I participated at this year’s British Shakespeare Association Conference, held at the University of Hull, in three ways. Firstly, I presented a paper on the work of pedagogic rapper Devon Glover and his work, which adapts Shakespeare’s sonnets into rap music, second as a poet, reading my winning entry in the BSA’s Inspired by Shakespeare publication and, finally, in a seminar on ‘Intertextual Shakespeare’, where I discussed my doctoral research into the history and evolution of the Reduced Shakespeare Company.
The conference was invaluable to this research, offering my ideas exposure to leading experts in the field of adaptation and translation studies, and forging new connections with academics such as Susan Bassnett and Jeffrey Robert Wilson. My understanding of the term ‘adaptation’ was itself reconfigured by Bassnett’s illuminating plenary on ‘Shakespeare and Translation’.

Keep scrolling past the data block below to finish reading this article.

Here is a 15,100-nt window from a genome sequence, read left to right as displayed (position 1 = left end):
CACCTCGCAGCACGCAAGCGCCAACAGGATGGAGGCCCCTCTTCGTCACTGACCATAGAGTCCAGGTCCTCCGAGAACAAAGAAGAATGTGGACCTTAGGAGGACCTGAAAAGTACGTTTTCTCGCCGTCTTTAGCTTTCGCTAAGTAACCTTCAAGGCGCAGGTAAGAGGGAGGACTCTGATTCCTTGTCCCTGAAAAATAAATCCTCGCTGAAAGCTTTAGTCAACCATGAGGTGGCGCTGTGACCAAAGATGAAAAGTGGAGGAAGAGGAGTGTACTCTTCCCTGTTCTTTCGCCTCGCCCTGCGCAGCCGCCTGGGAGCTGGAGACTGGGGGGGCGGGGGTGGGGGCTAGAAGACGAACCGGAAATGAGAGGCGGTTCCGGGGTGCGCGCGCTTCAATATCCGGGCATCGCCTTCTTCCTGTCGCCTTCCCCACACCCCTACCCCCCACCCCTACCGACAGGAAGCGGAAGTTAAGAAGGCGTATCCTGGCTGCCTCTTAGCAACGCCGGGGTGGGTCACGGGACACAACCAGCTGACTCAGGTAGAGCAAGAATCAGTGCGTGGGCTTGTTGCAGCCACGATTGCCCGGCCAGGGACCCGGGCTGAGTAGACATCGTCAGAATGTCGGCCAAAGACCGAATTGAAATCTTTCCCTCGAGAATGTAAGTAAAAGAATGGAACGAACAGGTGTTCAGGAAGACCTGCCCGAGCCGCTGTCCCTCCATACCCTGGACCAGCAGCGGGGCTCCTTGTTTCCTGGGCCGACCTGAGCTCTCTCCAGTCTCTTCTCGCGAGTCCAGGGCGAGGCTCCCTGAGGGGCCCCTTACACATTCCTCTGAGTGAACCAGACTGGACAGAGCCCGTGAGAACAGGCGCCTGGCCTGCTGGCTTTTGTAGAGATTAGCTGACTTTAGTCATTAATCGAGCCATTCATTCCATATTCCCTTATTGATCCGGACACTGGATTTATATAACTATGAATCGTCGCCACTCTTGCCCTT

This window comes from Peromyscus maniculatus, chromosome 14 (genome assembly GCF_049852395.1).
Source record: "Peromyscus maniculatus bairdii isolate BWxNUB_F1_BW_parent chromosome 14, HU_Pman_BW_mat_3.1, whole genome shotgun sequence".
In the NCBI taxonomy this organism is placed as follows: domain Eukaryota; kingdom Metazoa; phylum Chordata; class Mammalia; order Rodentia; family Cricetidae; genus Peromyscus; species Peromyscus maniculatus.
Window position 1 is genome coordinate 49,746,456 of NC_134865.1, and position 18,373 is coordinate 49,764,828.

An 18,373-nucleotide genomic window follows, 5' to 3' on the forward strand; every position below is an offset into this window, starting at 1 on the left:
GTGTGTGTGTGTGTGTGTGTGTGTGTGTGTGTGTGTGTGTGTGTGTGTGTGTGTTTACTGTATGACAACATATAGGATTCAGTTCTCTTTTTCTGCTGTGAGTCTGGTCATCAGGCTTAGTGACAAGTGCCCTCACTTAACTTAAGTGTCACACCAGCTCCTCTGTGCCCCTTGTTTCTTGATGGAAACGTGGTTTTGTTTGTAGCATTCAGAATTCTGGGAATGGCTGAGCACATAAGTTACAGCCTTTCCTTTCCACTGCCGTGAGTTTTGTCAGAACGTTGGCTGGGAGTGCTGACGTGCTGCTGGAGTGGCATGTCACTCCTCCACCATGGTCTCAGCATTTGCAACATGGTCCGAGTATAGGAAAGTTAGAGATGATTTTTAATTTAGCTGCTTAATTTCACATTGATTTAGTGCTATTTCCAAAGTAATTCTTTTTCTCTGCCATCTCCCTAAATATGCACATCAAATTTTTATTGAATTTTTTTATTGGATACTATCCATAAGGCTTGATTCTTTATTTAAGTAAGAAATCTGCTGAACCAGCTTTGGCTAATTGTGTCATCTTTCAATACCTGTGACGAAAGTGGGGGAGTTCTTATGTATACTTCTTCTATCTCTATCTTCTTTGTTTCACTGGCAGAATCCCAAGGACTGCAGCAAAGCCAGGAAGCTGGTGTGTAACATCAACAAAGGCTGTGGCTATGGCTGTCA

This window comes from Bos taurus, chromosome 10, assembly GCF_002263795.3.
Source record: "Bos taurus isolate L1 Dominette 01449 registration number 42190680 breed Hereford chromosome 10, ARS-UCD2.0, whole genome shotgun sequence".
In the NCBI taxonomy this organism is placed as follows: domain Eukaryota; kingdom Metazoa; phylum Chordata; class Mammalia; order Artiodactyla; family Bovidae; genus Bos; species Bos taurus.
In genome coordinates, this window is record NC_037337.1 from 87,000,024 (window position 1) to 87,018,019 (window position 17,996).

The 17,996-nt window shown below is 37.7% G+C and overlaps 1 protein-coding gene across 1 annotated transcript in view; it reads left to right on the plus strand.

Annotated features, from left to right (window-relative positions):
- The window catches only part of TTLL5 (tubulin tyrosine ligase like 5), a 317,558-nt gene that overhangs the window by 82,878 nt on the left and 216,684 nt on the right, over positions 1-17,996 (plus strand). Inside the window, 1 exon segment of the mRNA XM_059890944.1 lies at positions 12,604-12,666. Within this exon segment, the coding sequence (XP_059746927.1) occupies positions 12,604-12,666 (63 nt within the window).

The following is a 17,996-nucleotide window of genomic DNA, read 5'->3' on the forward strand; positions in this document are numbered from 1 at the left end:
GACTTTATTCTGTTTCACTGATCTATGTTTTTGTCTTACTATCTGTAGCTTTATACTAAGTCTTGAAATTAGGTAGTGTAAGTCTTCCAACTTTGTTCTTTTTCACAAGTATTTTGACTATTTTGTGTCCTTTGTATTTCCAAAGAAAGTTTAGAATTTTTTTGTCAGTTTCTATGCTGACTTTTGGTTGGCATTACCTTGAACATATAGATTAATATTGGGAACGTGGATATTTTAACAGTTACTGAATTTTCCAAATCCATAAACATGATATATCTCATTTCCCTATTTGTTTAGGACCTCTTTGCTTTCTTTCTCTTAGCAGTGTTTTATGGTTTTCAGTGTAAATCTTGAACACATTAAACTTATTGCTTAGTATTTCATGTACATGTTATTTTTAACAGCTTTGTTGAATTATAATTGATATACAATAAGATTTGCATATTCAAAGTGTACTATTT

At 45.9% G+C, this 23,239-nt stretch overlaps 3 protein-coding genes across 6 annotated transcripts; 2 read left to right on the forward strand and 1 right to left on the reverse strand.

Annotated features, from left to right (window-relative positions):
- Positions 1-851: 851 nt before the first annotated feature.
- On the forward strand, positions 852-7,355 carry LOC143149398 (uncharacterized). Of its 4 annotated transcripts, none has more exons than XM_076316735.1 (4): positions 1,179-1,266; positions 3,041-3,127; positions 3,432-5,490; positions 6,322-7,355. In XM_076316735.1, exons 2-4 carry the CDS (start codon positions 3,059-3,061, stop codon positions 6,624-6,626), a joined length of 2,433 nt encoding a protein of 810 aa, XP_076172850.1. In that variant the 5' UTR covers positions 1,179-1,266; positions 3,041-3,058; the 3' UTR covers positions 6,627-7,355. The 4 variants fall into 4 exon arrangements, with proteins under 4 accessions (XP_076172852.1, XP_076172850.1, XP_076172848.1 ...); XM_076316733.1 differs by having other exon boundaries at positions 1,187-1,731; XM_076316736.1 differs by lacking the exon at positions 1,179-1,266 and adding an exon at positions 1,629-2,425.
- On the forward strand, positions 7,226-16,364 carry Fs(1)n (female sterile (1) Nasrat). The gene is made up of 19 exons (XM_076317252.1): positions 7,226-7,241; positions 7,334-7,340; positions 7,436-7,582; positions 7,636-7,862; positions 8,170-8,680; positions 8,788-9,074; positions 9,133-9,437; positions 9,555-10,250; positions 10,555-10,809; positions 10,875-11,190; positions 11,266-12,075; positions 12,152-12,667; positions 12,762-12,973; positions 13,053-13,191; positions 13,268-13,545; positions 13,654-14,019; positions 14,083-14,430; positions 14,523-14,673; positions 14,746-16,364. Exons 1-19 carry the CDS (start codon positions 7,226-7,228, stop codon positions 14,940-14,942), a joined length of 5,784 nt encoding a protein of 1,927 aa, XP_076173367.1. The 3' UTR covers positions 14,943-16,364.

The feedback received on the Devon Glover paper was indispensable to my interest in publishing this work in future journals and pursuing it more widely after completing my PhD. Similarly, the discussion as part of the seminar reinvigorated my central ideas about the Reduced Shakespeare Company, particularly Wilson’s encouragement to look more deeply into notions of Shakespearean ‘fan fiction’. This was, in short, the best organised and most efficiently run conference I’ve ever had the pleasure of attending. I cannot recommend it highly enough to PhD students aspiring to a career in academia.